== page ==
With the help of a crew of volunteer assistants (Steve, Angie, Kelley and Carol), we have caught over 150 birds from 25 species, primarily Gray Catbirds, Tufted Titmice and Northern Cardinals (and yes, they bite!), but also some really neat birds like Brown Thrasher, Willow Flycatcher and Northern Flicker. We obtain as much data as we can from each bird including its age, sex, body size and molt status to answer questions about how these vary between sites and different habitats. It’s much easier to work out the age or sex of bird species if you are actually holding them, and banding birds helps you notice many things you’ve never seen before. For example, the Tufted Titmouse in the top photo below is an adult, but the one in the bottom photo is a juvenile, as can be told by the yellow eye ring and yellow flanges (the fleshy corners of the beak left over from when it was a nestling).

An adult Tufted Titmouse.

An adult Tufted Titmouse.  Can you see the small tick just above the right side of the eye?

A juvenile Tufted Titmouse.

A juvenile Tufted Titmouse.

Also, the male Eastern Towhee in the bottom photo below was likely hatched last year (2014) since it still has some brown juvenile feathers on its head while the one in the top photo was likely hatched in 2013 or even earlier as it has a solid black head. Look at those amazing red eyes!

An adult Eastern Towhee.

An older adult Eastern Towhee.

A juvenile Eastern Towhee.

A younger Eastern Towhee.

Some features on certain birds are only evident when you see them up close. For instance, the bright red eye of this Red-eyed Vireo is hard to see in the wild because they usually forage quite high up in the trees. In the hand, the red eye is striking and you can also the see the small hook at the end of the vireo’s bill, a feature that distinguishes them from warblers.

A Red-eyed Vireo up close, where it is easy to see the red eye and the hooked bill.

A Red-eyed Vireo up close, where it is easy to see the red eye and the hooked bill.

Note that mist-netting is an unpredictable business and so if you visit the banding station, we can’t guarantee you will see a bird being caught and banded. Cooler mornings can produce over a dozen birds though we catch fewer birds on hot, humid days, probably because the birds are less active. Nevertheless, even on quieter days, several lucky visitors have seen some great birds, including Downy Woodpeckers and a Northern Flicker. Woodpeckers are especially interesting up close, as one can see their unusual toe arrangement with 2 toes pointing forward and 2 pointing backward, unlike the standard arrangement of 3 toes forward and 1 back. This helps woodpeckers climb up tree trunks, as does their stiffened, spiky tail feathers.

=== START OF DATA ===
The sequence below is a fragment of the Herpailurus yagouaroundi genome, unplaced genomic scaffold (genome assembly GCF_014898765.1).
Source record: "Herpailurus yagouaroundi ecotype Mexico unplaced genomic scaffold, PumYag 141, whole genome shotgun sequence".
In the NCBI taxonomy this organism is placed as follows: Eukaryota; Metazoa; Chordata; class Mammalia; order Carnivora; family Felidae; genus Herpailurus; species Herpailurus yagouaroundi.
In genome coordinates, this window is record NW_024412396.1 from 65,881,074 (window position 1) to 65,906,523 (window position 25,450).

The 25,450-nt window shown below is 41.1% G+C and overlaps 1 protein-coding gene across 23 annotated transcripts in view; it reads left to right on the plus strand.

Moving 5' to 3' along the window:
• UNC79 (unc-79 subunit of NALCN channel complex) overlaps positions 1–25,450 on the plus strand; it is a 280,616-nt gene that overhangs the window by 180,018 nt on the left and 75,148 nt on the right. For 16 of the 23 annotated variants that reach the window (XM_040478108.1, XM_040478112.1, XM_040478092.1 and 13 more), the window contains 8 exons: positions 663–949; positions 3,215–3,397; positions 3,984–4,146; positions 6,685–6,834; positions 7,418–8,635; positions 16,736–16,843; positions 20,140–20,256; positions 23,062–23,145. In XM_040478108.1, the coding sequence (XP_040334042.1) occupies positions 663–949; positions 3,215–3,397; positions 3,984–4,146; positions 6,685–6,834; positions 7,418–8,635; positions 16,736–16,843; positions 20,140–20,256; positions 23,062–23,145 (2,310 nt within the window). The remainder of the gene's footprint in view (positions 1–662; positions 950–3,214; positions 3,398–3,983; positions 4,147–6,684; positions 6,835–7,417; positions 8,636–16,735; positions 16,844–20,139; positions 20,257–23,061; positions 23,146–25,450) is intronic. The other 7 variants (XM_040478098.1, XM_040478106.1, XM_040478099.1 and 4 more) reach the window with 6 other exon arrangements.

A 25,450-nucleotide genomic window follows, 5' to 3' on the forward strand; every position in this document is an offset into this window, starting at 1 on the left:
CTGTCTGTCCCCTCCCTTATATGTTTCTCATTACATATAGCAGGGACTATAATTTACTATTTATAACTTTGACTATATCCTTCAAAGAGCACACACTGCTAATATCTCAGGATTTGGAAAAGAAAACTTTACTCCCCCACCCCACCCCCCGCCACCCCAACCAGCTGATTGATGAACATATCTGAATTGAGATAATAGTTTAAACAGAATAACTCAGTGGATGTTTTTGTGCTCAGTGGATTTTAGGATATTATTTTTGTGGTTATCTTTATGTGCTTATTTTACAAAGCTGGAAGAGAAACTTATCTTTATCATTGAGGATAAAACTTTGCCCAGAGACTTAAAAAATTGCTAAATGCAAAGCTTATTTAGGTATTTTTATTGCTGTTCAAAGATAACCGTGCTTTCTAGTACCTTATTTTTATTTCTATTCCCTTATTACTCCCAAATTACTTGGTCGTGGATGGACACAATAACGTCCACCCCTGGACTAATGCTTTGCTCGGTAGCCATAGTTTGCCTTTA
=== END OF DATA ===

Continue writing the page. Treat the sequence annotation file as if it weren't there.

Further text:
The underside of a Flicker showing its distinctive toe arrangement and spiky tail feathers.

The underside of a Flicker showing its distinctive toe arrangement and spiky tail feathers.

In addition to its scientific value, bird banding is a fantastic educational tool, allowing for both adults and children to see birds up close.  By providing this experience, the Delaware Nature Society is helping people better appreciate key bird characteristics like their feathers and differences between species in plumage color and the shape of their feet or beak.  We are also banding nestlings of a variety of species found breeding in our nest boxes, including Eastern Bluebirds, Tree Swallows, and House Wrens, but also Tufted Titmice and Carolina Chickadees. If we are lucky some of these may turn up as adults next year! Dozens of children attending our summer camps have enjoyed checking out the nest boxes for eggs and nestlings, and some have been lucky enough to hold a baby bird!

Happy campers at Ashland Nature Center holding baby Eastern Bluebirds.

Happy campers at Ashland Nature Center holding baby Eastern Bluebirds.

Banding takes place at Ashland Nature Center on Monday and Tuesday 8am -11 am, and at Bucktoe Creek Preserve 8am – 11am, and will run through September. There is no charge to attend the banding, but for non-DNS members visiting Ashland, a trail fee applies.  We hope to see you at the banding station soon!  Songbird migration has started, and you never know what will turn up in the nets.